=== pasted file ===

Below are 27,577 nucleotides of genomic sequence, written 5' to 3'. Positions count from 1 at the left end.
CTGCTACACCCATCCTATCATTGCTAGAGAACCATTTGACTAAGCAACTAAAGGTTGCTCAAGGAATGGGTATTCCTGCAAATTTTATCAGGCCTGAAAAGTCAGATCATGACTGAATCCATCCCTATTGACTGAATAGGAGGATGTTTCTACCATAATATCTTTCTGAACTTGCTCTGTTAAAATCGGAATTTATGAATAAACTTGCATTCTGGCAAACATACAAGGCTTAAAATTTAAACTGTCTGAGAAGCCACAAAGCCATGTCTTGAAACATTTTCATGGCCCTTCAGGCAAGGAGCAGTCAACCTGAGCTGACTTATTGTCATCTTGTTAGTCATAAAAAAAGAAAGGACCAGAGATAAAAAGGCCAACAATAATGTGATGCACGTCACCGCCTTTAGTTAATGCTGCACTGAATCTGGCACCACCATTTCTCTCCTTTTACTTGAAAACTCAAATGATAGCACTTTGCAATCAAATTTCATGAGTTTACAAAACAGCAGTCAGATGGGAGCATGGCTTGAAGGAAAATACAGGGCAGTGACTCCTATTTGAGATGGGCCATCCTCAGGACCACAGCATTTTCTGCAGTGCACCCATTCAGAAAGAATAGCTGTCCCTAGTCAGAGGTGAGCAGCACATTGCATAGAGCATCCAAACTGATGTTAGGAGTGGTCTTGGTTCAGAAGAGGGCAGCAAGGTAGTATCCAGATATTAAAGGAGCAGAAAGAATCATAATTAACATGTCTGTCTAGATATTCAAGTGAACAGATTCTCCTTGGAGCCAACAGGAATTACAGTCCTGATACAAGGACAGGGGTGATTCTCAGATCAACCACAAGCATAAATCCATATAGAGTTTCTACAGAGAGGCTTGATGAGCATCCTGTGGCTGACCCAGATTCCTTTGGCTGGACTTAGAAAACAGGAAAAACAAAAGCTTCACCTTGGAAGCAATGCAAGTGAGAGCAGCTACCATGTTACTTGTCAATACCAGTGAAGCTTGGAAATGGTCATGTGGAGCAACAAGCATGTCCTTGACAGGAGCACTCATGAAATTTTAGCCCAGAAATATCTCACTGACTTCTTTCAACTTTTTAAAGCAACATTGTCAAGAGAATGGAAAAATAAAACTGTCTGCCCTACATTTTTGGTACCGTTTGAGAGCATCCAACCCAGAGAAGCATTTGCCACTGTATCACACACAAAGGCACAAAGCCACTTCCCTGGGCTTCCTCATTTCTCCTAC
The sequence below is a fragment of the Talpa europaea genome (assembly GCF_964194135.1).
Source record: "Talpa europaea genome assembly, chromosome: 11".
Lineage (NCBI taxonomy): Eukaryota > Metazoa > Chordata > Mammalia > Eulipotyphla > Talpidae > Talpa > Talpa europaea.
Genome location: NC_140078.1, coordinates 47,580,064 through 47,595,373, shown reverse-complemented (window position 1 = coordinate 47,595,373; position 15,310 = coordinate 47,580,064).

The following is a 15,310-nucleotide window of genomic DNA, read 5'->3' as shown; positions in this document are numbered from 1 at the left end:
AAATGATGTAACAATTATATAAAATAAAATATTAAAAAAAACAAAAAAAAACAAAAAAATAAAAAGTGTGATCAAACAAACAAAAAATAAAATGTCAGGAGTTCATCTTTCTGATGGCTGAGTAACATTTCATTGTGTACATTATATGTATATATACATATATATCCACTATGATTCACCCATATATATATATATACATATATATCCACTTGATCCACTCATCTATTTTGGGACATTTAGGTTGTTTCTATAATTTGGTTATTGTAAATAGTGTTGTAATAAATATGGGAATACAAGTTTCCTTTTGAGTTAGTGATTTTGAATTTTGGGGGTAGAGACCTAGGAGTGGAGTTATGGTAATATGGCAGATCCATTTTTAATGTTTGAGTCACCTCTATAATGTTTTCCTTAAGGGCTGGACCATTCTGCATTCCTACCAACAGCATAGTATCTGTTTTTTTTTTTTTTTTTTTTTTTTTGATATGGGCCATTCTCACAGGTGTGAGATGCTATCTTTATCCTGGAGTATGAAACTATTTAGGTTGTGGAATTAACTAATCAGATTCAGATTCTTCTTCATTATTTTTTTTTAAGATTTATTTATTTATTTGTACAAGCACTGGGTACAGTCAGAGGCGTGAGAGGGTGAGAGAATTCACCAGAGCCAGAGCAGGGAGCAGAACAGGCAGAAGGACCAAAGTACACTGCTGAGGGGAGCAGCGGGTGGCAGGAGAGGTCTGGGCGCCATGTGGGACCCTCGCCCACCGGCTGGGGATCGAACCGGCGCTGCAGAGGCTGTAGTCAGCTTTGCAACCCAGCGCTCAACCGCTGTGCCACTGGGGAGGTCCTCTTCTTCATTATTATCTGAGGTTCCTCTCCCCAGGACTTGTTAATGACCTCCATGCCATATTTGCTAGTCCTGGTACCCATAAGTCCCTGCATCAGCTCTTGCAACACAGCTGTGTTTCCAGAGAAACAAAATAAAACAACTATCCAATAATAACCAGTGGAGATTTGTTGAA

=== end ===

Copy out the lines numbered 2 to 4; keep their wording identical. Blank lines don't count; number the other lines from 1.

CTGCTACACCCATCCTATCATTGCTAGAGAACCATTTGACTAAGCAACTAAAGGTTGCTCAAGGAATGGGTATTCCTGCAAATTTTATCAGGCCTGAAAAGTCAGATCATGACTGAATCCATCCCTATTGACTGAATAGGAGGATGTTTCTACCATAATATCTTTCTGAACTTGCTCTGTTAAAATCGGAATTTATGAATAAACTTGCATTCTGGCAAACATACAAGGCTTAAAATTTAAACTGTCTGAGAAGCCACAAAGCCATGTCTTGAAACATTTTCATGGCCCTTCAGGCAAGGAGCAGTCAACCTGAGCTGACTTATTGTCATCTTGTTAGTCATAAAAAAAGAAAGGACCAGAGATAAAAAGGCCAACAATAATGTGATGCACGTCACCGCCTTTAGTTAATGCTGCACTGAATCTGGCACCACCATTTCTCTCCTTTTACTTGAAAACTCAAATGATAGCACTTTGCAATCAAATTTCATGAGTTTACAAAACAGCAGTCAGATGGGAGCATGGCTTGAAGGAAAATACAGGGCAGTGACTCCTATTTGAGATGGGCCATCCTCAGGACCACAGCATTTTCTGCAGTGCACCCATTCAGAAAGAATAGCTGTCCCTAGTCAGAGGTGAGCAGCACATTGCATAGAGCATCCAAACTGATGTTAGGAGTGGTCTTGGTTCAGAAGAGGGCAGCAAGGTAGTATCCAGATATTAAAGGAGCAGAAAGAATCATAATTAACATGTCTGTCTAGATATTCAAGTGAACAGATTCTCCTTGGAGCCAACAGGAATTACAGTCCTGATACAAGGACAGGGGTGATTCTCAGATCAACCACAAGCATAAATCCATATAGAGTTTCTACAGAGAGGCTTGATGAGCATCCTGTGGCTGACCCAGATTCCTTTGGCTGGACTTAGAAAACAGGAAAAACAAAAGCTTCACCTTGGAAGCAATGCAAGTGAGAGCAGCTACCATGTTACTTGTCAATACCAGTGAAGCTTGGAAATGGTCATGTGGAGCAACAAGCATGTCCTTGACAGGAGCACTCATGAAATTTTAGCCCAGAAATATCTCACTGACTTCTTTCAACTTTTTAAAGCAACATTGTCAAGAGAATGGAAAAATAAAACTGTCTGCCCTACATTTTTGGTACCGTTTGAGAGCATCCAACCCAGAGAAGCATTTGCCACTGTATCACACACAAAGGCACAAAGCCACTTCCCTGGGCTTCCTCATTTCTCCTAC
The sequence below is a fragment of the Talpa europaea genome (assembly GCF_964194135.1).
Source record: "Talpa europaea genome assembly, chromosome: 11".